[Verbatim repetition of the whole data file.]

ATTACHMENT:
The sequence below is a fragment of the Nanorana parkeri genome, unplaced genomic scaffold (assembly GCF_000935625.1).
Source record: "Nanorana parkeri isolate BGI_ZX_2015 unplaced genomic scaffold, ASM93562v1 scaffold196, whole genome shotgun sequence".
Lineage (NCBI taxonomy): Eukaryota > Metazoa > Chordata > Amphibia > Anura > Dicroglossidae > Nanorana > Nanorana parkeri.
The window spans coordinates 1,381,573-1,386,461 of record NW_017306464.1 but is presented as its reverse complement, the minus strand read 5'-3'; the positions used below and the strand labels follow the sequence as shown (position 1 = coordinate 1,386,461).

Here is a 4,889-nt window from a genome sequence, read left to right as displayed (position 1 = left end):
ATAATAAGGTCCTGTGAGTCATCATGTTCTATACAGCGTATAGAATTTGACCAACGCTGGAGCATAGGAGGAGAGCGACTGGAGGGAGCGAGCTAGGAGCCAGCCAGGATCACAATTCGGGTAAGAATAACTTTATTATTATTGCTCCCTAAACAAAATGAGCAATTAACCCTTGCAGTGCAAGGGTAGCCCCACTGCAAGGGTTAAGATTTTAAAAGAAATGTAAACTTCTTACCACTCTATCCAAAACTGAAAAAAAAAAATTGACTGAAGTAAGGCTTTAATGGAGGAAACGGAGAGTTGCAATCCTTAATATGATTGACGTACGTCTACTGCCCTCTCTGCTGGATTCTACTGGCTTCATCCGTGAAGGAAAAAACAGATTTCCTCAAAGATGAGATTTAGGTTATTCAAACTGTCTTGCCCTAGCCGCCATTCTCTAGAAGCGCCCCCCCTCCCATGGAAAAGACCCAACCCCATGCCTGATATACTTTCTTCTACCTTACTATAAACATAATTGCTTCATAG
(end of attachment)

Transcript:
The sequence below is a fragment of the Nanorana parkeri genome, unplaced genomic scaffold (assembly GCF_000935625.1).
Source record: "Nanorana parkeri isolate BGI_ZX_2015 unplaced genomic scaffold, ASM93562v1 scaffold196, whole genome shotgun sequence".
Lineage (NCBI taxonomy): Eukaryota > Metazoa > Chordata > Amphibia > Anura > Dicroglossidae > Nanorana > Nanorana parkeri.
The window spans coordinates 1,381,573-1,386,461 of record NW_017306464.1 but is presented as its reverse complement, the minus strand read 5'-3'; the positions used below and the strand labels follow the sequence as shown (position 1 = coordinate 1,386,461).

Here is a 4,889-nt window from a genome sequence, read left to right as displayed (position 1 = left end):
ATAATAAGGTCCTGTGAGTCATCATGTTCTATACAGCGTATAGAATTTGACCAACGCTGGAGCATAGGAGGAGAGCGACTGGAGGGAGCGAGCTAGGAGCCAGCCAGGATCACAATTCGGGTAAGAATAACTTTATTATTATTGCTCCCTAAACAAAATGAGCAATTAACCCTTGCAGTGCAAGGGTAGCCCCACTGCAAGGGTTAAGATTTTAAAAGAAATGTAAACTTCTTACCACTCTATCCAAAACTGAAAAAAAAAAATTGACTGAAGTAAGGCTTTAATGGAGGAAACGGAGAGTTGCAATCCTTAATATGATTGACGTACGTCTACTGCCCTCTCTGCTGGATTCTACTGGCTTCATCCGTGAAGGAAAAAACAGATTTCCTCAAAGATGAGATTTAGGTTATTCAAACTGTCTTGCCCTAGCCGCCATTCTCTAGAAGCGCCCCCCCTCCCATGGAAAAGACCCAACCCCATGCCTGATATACTTTCTTCTACCTTACTATAAACATAATTGCTTCATAG